Author’s note: Mine was quite dark on top because the original directions stated to put cheesecake in a 500 degree oven for 10-14 mins and I went on the long side. I am suggesting that 10 mins may be enough and you should have a lighter crust. But you can always cover that with a little powered sugar!

 

 

Going Nuts In The Snow

The last time I made these brownies (a week and 2 blizzards ago) I had a bit of chopped walnuts on hand and threw those in.

However this time I was out of walnuts and only had some pistachios on hand, pistachios that were still in the shell. Since we were on our third blizzard in like 7 days and both school and work was cancelled, I figured with nothing but time on my hands, I might as well shell the pistachios and add those to my brownies.

I really wanted to have the rich little nuggets of pistachio flavor jump out so I barely chopped the pile after I shelled them. I ended up with about 1/2 cup of shelled nuts and just threw them into my favorite brownie mix. ( I like Bob’s Red Mill GF)

Since these nuts were roasted but NOT salted, after I spread the batter into my sprayed baking dish I sprinkled just the tiniest amount of course sea salt on the top. That would give that expected salty hint that you usually get with pistachios and the combination of sweet and salty is always fun.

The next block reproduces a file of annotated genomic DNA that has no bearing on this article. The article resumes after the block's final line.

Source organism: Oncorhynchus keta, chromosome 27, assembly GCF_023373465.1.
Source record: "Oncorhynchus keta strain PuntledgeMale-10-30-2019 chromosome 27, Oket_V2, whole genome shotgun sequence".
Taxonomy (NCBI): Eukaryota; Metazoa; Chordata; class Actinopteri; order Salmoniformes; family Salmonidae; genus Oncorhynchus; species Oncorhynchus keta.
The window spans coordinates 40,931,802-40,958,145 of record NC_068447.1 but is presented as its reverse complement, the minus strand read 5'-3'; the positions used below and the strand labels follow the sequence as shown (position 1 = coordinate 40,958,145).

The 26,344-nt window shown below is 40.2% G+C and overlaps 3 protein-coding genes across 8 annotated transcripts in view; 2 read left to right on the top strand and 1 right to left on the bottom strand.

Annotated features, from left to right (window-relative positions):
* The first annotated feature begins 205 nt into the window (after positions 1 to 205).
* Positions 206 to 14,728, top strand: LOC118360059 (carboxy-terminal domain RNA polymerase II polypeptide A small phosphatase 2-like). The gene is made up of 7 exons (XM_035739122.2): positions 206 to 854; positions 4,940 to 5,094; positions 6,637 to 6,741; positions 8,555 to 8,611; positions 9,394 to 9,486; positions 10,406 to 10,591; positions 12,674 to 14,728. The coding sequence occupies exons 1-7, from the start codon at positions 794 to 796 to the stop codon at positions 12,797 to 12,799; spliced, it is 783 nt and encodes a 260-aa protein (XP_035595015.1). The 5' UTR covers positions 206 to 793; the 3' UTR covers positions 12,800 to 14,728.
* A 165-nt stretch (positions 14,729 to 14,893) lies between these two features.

fudgy nut brownies

Moist and fudgy style brownies are the best in my book.

 

A Hot Mess

Some might think I was referring to the “post-blizzard” Boston streets. Although they are a “mess” they are definitely not hot. However back in my kitchen, trapped for 3 days, it was time to clean out the fridge/freezer. Thankfully because I wanted to and not because I had to due to power loss!

A pint of blueberries and a cup (+/-) of diced fresh pineapple, along with a few other items became the filling for a rustic “pie” of sorts.

I threw in a few dashes of ground cinnamon, ginger and salt with the fruit for a little something special, a tablespoon of all-purpose flour will help thicken the juices, 2 tablespoons of butter to enrich everything, 2 tablespoons of brown sugar help sweeten the deal. (you may prefer more sugar as this was a bit of a “tart” tart.)

now for the tricky part…..

I used one of those pre-made pie crusts… you know in the red or blue box, all rolled up. But I was worried it wasn’t big enough so I rolled it a bit thinner in an effort to get more surface. I thought I was being careful. I tried to close it up carefully.

However….a hot mess shortly developed. Probably had the oven a little too hot ( 375 degrees might have been better than 425) and maybe I left it in just a tiny bit too long…

 

a hot mess